Making the Word of God a Priority for our Children
I have no greater joy than to hear that my children are walking in the truth. 3 John 1:4
This fall has marked a change in our household. Both of our children are now in full-day school, Kindergarten and 3rd Grade. The house is quiet from 7:35 am – 2:30 pm. This is a welcomed reprieve. Our kids are excited to ride the bus, eat sack lunches, learn and explore new things at school. As days turn to months and months to years, we anticipate the enthusiasm for school to fade. The average American will spend 15% of their lifespan attending grade school through high school or the equivalent of 11,700 hours at school.
Education is an intentional and many times unintentional part of life and society. The question is, what input and factors will shape the development of a child? From home, school, church, sports and other opportunities, the impact on a kid’s life has a broad range. But how much involvement or education is appropriate for different stages of development. I have come to think that we, all too often, don’t give enough credit to the capability of children and especially teenagers. We often put them on the back burner until they’re old enough to really serve God. However, spiritual training for Jewish children began at a very young age. The training was very intense as kids were given great responsibility. In fact, it is possible that many of the disciples were under the age of 20 (with exception of Peter). This might explain some of the disciples immaturity and adolescent bantering on who was the greatest (Luke 9:46).
Paul wrote to Timothy about how as a child, even from an infant, Timothy had been instructed in the Word by his mother (2 Timothy 2:5). I can just picture Timothy bouncing on his mother’s knee as she told stories of God’s faithfulness to Israel. Jewish children started memorizing and studying Scripture at the age of 6. Education was important to educators, students, and parents in those times. There was an ongoing argument between rabbis as to what age one would receive a youth as a pupil. One rabbi made the statement, “Under the age of six, we do not receive a child as a pupil. But from six upwards, receive him and stuff him with Torah like an ox!” The Word of God was central and crucial to a Jew. It was the way to interpret life, relationships, work and most importantly, how to relate to God.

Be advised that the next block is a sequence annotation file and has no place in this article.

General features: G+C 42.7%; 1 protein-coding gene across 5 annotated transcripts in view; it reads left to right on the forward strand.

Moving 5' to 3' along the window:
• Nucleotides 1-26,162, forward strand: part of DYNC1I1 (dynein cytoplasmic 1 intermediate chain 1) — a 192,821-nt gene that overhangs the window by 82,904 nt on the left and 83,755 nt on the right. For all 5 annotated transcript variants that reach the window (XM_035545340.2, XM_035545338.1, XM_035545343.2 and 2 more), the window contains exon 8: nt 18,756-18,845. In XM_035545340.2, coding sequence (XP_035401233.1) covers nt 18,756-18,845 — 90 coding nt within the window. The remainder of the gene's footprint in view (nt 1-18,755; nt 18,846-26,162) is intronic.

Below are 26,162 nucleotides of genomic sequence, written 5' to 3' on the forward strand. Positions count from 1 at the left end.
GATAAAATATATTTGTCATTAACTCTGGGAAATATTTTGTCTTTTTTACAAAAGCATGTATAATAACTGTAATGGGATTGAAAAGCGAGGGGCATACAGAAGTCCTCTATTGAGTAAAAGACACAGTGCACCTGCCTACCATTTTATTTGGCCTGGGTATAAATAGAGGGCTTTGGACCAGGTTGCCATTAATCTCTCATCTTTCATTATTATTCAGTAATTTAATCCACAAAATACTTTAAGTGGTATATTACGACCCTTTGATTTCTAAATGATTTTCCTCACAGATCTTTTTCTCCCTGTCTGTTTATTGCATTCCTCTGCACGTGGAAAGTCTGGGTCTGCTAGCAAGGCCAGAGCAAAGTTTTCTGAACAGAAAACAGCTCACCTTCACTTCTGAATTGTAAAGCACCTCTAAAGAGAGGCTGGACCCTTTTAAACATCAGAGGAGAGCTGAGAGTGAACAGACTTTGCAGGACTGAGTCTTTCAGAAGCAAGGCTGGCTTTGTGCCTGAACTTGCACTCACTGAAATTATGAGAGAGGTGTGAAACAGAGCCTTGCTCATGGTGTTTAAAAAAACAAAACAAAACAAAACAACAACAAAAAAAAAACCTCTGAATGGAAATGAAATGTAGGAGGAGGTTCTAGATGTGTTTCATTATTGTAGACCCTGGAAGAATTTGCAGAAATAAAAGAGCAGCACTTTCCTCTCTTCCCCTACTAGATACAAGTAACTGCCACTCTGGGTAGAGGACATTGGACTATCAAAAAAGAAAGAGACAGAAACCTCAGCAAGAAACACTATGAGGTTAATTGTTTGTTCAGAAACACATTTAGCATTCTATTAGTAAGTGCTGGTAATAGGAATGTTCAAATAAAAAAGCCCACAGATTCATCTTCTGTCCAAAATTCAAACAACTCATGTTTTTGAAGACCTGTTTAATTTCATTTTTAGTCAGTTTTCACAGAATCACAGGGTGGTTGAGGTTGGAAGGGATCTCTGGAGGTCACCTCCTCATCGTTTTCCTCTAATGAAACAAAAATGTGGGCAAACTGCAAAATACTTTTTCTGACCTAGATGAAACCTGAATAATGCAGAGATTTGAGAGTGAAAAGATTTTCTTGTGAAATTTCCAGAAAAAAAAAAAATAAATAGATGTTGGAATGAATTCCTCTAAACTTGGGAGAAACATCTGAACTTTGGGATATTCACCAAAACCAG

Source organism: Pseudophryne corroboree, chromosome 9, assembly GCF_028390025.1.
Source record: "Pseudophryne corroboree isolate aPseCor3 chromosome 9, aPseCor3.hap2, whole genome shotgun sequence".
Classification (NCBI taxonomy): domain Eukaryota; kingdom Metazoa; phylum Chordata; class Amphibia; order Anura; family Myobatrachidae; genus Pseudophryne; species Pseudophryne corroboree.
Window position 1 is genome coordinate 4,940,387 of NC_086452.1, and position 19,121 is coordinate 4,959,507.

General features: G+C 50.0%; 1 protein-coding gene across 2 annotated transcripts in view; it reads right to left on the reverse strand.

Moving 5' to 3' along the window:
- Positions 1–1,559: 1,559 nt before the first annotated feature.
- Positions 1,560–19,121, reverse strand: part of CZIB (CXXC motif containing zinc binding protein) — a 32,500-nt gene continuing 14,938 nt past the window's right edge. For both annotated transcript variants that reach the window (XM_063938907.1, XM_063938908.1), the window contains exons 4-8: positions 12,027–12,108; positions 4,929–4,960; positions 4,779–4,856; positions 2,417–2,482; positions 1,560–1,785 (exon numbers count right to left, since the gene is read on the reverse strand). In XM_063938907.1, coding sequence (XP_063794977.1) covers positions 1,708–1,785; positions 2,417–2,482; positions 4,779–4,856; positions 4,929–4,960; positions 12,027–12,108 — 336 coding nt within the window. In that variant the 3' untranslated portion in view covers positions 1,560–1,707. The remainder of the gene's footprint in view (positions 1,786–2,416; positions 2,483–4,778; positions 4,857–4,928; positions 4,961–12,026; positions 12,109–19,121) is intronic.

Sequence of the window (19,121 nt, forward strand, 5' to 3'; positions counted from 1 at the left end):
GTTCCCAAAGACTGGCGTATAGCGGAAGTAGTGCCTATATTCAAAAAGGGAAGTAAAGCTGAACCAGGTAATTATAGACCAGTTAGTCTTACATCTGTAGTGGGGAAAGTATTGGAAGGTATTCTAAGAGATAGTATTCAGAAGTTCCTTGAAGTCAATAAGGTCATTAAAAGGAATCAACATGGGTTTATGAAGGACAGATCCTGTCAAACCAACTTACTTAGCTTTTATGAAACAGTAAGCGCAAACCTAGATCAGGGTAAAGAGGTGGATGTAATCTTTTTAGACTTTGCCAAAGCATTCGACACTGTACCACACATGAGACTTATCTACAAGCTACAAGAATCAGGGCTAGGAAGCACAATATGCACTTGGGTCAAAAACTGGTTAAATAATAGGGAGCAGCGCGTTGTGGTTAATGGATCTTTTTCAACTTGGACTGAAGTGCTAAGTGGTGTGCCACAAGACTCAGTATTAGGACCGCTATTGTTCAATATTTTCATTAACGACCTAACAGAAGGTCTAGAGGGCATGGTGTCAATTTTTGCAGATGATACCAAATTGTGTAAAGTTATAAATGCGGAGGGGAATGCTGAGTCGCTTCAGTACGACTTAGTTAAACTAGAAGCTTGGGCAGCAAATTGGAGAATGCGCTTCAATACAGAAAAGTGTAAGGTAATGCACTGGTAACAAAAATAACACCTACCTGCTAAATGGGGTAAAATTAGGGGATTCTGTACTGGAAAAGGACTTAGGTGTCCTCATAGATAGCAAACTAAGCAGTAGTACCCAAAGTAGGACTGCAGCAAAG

Jewish children attended school five days a week. They would attend the local synagogue with the Torah as the main textbook. The Torah is the first five books of the Hebrew Scriptures – Genesis, Exodus, Leviticus, Numbers and Deuteronomy. On the first day of class, the rabbi would take honey and would cover the pupils’ slates, a first century device used as a personal chalkboard (without batteries or system upgrades). Honey was a sign of God’s favor. There was nothing finer, nothing sweeter, nothing more full of pleasure than honey. The rabbi would rub honey all over the slate. And then he would say, “Now class, lick the honey off the slate and off your fingers.” The rabbi would continue by saying, “May the words of God be sweet to your taste, sweeter than honey to your mouth” (Psalm 119:103). May the words of God be the most pleasurable, the most enjoyable thing you could even comprehend! This is how a child was introduced to the Scriptures as there was nothing more enjoyable in the entire universe than tasting, receiving, accepting the words of God and making them a part of life. By age 10 they would have the Torah memorized! Talk about Awana on steroids!
Love for the Word of God was central to the Jewish community and family. I am reminded of Jeremiah 15:6, “When your words came, I ate them; they were my joy and my heart’s delight, for I bear Your name, O Lord God Almighty.”
How did Jesus show his understanding of God’s word? Luke 2:41-52 gives us a snapshot into his development as a 12 year old boy. Here we see Jesus spending three days in the temple, sitting among the teachers, listening to them and asking questions. All who heard him were amazed at his understanding and his answers (46-47).
Making the Word of God the centerpiece in our homes and instilling this value into our children is easier said than done. We’d be the first to admit it’s easy to get distracted, discouraged and quickly give up. Whether you are a grandparent, single college student, empty nester or family rushing to the next school or sports activity, be encouraged! Continue to make the Word of God central to your home and follow the pattern set by our Lord. Jesus held Scripture in the highest esteem and authority. He used Scripture to defeat Satan and silence his accusers. His life was in submission and dependence on the Word of God. Together let’s continue to center our lives and homes around the Word of God.
Questions to Consider:
What are ways you’ve upheld the love of Scripture in your daily life?
What does Psalm 119:11 say about the importance of memorizing Scripture?
How can you instill the love of Scripture into your disciples, especially new believers?